Which Omni Filter Do You Need?
Help Choosing Water Purifiers
OMNI Undersink, Counter Top Water
Whole House Filters & Faucet Mounts
OMNI "do-it-yourself" Undersink
and Whole House water purifiers are designed for
easy installation clamping a saddle valve around your cold supply line is all there
is to installing your filter. However, if you do not want to tap into your cold waterline
or if you live in a rental unit and cannot tap into the pipes, one of our OMNI Faucet Mount or Countertop water purifiers is for
For low-cost, entry-level filters, the OMNI F1 Faucet Mount unit will give you great tasting refreshment
at the end of your tap. Plus, it takes only minutes to install.
OMNI Refrigerator/Icemaker Filters
The OMNI R200 and CCF1
Refrigerator/Icemaker filters will make your ice cubes taste great and take that chlorine
taste and odor out of your cold drinks. The only difference in the three models is the way
they attach to the 1/4" tubing behind your refrigerator. See each product page for
If you are interested in ordering the recommended filter(s) or need
additional information, please call our Customer Service Department at 1-406-889-5288.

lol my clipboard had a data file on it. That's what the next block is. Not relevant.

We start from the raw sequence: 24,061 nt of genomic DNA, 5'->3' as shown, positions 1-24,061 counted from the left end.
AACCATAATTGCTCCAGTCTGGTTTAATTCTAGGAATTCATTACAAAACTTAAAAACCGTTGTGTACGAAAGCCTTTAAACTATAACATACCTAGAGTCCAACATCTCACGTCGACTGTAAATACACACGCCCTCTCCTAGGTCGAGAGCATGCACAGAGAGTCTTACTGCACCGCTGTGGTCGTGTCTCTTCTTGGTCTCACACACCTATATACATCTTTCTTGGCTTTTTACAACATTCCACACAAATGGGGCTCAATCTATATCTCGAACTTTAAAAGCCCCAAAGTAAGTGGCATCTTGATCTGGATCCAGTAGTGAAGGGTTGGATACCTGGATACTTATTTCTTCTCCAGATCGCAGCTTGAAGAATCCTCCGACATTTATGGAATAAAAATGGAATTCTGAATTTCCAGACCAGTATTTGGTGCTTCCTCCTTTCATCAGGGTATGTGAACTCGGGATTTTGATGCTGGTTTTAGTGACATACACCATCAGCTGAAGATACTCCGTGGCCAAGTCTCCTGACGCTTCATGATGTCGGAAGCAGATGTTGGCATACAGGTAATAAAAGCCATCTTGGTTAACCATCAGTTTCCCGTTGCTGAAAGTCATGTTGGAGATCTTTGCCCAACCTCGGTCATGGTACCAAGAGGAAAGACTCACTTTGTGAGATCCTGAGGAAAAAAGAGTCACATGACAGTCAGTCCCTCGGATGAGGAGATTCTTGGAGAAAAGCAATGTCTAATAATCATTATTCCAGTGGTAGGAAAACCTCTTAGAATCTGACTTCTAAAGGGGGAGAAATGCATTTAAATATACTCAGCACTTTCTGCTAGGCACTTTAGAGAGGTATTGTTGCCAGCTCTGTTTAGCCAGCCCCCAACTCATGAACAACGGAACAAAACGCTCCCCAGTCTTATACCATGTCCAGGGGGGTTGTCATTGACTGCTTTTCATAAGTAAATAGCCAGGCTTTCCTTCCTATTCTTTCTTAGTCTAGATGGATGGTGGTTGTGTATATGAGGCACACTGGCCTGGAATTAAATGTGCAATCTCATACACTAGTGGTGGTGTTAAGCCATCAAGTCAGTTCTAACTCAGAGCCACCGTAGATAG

Is what's coming from your tap safe? Does it have a funny taste or smell?
Do you want your appliances and fixtures to last longer?
In the U.S., we often take what comes from our taps for granted. But
just because it looks clean doesn't mean it is. Threats to sources and quality are on the
rise, and EPA cannot always keep up.
Since passage of the Safe Drinking Act in 1974, the EPA has set
standards and treatment requirements for municipal suppliers almost 80 to date.
Many of these pollutants can have adverse effects on your health, causing anything from an
unpleasant taste to cancer. Public utilities are required to provide liquid that does not
contain pollutants above the levels specified by EPA's regulations. Although they usually
provide a good quality, these treatment plants are not always effective at removing
contamination that may harm public health. Sometimes, certain pollutants, like rust or
lead, can enter your source after it has left the treatment plant.
Boiling isn't always the answer. In fact, unless the contamination
is caused by bacteria or a virus, boiling can make the problem worse by concentrating the
pollutant in the reduced volume left in the pan.